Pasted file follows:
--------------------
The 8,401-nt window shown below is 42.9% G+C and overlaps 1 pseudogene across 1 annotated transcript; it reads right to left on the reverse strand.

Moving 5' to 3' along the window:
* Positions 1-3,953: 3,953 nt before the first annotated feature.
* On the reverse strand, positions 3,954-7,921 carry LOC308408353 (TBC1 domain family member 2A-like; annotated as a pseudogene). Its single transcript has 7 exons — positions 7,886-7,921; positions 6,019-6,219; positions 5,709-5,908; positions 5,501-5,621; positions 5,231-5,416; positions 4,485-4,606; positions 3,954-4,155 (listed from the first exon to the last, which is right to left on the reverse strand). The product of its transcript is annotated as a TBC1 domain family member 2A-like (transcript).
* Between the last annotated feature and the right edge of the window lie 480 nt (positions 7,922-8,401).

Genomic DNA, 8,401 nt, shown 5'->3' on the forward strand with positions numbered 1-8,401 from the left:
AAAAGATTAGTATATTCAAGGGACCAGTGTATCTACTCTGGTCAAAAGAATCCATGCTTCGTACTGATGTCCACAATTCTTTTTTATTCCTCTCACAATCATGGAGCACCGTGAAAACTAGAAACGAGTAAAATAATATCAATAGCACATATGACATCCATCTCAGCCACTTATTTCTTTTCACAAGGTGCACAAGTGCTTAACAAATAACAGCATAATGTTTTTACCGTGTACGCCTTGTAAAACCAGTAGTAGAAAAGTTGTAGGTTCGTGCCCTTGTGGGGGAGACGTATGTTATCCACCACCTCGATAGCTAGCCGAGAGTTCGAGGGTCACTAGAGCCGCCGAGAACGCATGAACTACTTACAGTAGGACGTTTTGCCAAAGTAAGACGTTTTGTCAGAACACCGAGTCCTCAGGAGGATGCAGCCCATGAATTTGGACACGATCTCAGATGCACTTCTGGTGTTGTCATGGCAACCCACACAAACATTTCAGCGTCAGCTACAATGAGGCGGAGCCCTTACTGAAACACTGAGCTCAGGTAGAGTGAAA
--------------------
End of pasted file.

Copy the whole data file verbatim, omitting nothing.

The 8,401-nt window shown below is 42.9% G+C and overlaps 1 pseudogene across 1 annotated transcript; it reads right to left on the reverse strand.

Moving 5' to 3' along the window:
* Positions 1-3,953: 3,953 nt before the first annotated feature.
* On the reverse strand, positions 3,954-7,921 carry LOC308408353 (TBC1 domain family member 2A-like; annotated as a pseudogene). Its single transcript has 7 exons — positions 7,886-7,921; positions 6,019-6,219; positions 5,709-5,908; positions 5,501-5,621; positions 5,231-5,416; positions 4,485-4,606; positions 3,954-4,155 (listed from the first exon to the last, which is right to left on the reverse strand). The product of its transcript is annotated as a TBC1 domain family member 2A-like (transcript).
* Between the last annotated feature and the right edge of the window lie 480 nt (positions 7,922-8,401).

Genomic DNA, 8,401 nt, shown 5'->3' on the forward strand with positions numbered 1-8,401 from the left:
AAAAGATTAGTATATTCAAGGGACCAGTGTATCTACTCTGGTCAAAAGAATCCATGCTTCGTACTGATGTCCACAATTCTTTTTTATTCCTCTCACAATCATGGAGCACCGTGAAAACTAGAAACGAGTAAAATAATATCAATAGCACATATGACATCCATCTCAGCCACTTATTTCTTTTCACAAGGTGCACAAGTGCTTAACAAATAACAGCATAATGTTTTTACCGTGTACGCCTTGTAAAACCAGTAGTAGAAAAGTTGTAGGTTCGTGCCCTTGTGGGGGAGACGTATGTTATCCACCACCTCGATAGCTAGCCGAGAGTTCGAGGGTCACTAGAGCCGCCGAGAACGCATGAACTACTTACAGTAGGACGTTTTGCCAAAGTAAGACGTTTTGTCAGAACACCGAGTCCTCAGGAGGATGCAGCCCATGAATTTGGACACGATCTCAGATGCACTTCTGGTGTTGTCATGGCAACCCACACAAACATTTCAGCGTCAGCTACAATGAGGCGGAGCCCTTACTGAAACACTGAGCTCAGGTAGAGTGAAA